japanese stab binding tutorial: marionette

I would call this tutorial more intermediate than arrows. Mainly because it isn’t simple in how the bind crosses the spine and requires more finger-coordination. As I was drawing my diagram and thinking about my method of sewing this bind, I realized that there might be a second, somewhat easier way. However, since many of my other binds use this technique (and must be done this way) I decided to stick with this.

So, to start:

**click on the image to make it bigger**

EXIT = needle pointed DOWN and ENTER = needle pointed UP
=====

Figure 1

enter 1 (leave a tail of thread, but don’t knot it)
wrap around spine at an angle, below station 4 (hold it with your thumb…see figure 1)
enter 1 again
exit 2
-wrap around spine at the same angle as before, 1/3 of the way to station 5
-exit 2 again
enter 3
-wrap around spine 2/3 of the way to station 5
-enter 3 again
exit 4
-wrap around spine below station 5
-exit 4 again

Figure 2

enter 5
-weave thread through loops from stations 4, 3, 2…over, under, over
-cross under loop from 1, pull tight (see figure 2)
-weave thread back through loops (opposite side) 4, 3, 2…over, under, over
-enter 5 again
-wrap around spine at an angle below station 8
-enter 5 again
exit 6
-weave thread through loops from stations 5, 4, 3…over, under over
-cross under loop from 2, pull tight
-weave thread back through loops (opposite side) 3, 4, 5…over, under, over
-exit 6 again
-wrap around spine 1/3 of way to station 9
-exit 6 again
enter 7
-weave thread through loops from 6, 5, 4…over, under, over
-cross under lop from 3, pull tight
-weave thread back through loops (opposite side) 6, 5, 4…over, under, over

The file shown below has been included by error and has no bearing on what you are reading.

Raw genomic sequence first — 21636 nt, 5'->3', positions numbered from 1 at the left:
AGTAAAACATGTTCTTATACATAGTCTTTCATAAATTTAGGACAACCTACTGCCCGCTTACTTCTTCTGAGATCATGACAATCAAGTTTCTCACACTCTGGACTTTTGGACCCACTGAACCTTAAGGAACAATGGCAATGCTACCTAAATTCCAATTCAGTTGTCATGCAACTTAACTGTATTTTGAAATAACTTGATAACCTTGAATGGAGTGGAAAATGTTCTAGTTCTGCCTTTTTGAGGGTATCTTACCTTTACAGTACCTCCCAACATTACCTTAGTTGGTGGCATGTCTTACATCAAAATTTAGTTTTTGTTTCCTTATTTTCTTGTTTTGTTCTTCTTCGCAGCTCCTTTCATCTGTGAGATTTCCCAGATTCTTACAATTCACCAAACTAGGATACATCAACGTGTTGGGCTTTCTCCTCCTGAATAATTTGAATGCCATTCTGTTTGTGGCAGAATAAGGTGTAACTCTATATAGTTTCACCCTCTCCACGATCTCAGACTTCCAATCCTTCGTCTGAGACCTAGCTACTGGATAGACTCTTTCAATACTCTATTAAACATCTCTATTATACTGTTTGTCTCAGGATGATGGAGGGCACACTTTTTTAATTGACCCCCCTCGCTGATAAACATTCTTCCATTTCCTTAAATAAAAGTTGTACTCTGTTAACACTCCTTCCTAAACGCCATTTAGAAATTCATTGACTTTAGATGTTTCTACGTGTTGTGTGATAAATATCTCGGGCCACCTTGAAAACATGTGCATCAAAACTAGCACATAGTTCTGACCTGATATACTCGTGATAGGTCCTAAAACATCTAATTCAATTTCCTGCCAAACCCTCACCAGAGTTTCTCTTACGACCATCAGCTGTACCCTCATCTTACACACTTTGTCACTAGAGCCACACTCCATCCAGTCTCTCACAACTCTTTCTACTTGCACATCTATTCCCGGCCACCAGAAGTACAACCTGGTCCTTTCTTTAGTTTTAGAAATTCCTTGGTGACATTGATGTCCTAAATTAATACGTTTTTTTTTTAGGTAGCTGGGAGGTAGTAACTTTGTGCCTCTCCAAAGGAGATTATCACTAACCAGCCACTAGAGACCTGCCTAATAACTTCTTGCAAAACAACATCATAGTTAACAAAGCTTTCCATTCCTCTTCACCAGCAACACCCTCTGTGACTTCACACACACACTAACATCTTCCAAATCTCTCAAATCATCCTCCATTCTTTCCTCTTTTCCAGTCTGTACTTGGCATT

-enter 7 again
-wrap around spine 2/3 of the way to station 9
-enter 7 again
exit 8
-weave thread through loops from stations 7, 6, 5…over, under, over
-cross under loop from 4, pull tight
-weave thread back through loops (opposite side) 5, 6, 7…over under, over
-exit 8 again
-wrap around spine below station 9
-exit 8 again
enter 9
-weave thread through loops from stations 8, 7, 6…over, under, over
-cross under loop from 5, pull tight
-weave thread back through loops (opposite side) 6, 7, 8…over, under, over
-enter 9 again
-wrap around spine below station 12
-enter 9 again
exit 10
-weave through loops from stations 9, 8, 7…over, under, over
-cross under loop from 6, pull tight
-weave thread back through loops (opposite side) 7, 8, 9…over, under, over
-exit 10 again
-wrap around spine 1/3 of the way to station 13
-exit 10 again
enter 11
-weave thread through loops from stations 10, 9, 8…over, under, over
-cross under loop from 7, pull tight
-weave thread back through loops (opposite side) 8, 9, 10…over, under, over
-enter 11 again
-wrap around spine 2/3 of the way to station 13
-enter 11 again
exit 12
-weave thread through loops from stations 11, 10, 9…over, under, over
-cross under loop from 8, pull tight
-weave thread back through loops (opposite side) 9, 10, 11…over, under, over
-exit 12 again
-wrap around spine below station 13
-exit 12 again
enter 13
-weave thread through loops from stations 12, 11, 10…over, under, over
-cross under loop from 9, pull tight
-weave thread back through loops (opposite side) 10, 11, 12…over, under, over
-enter 13 again
exit 14
-weave thread through loops from stations 12, 11…under, over
-cross under loop from 10, pull tight
-weave thread back through loops (opposite side) 11, 12…over, under
-exit 14 again
enter 15
-cross under loop from 11, pull tight
-enter 15 again
exit 16
-cross under loop from 12, pull tight
exit 16 again
-wrap around edge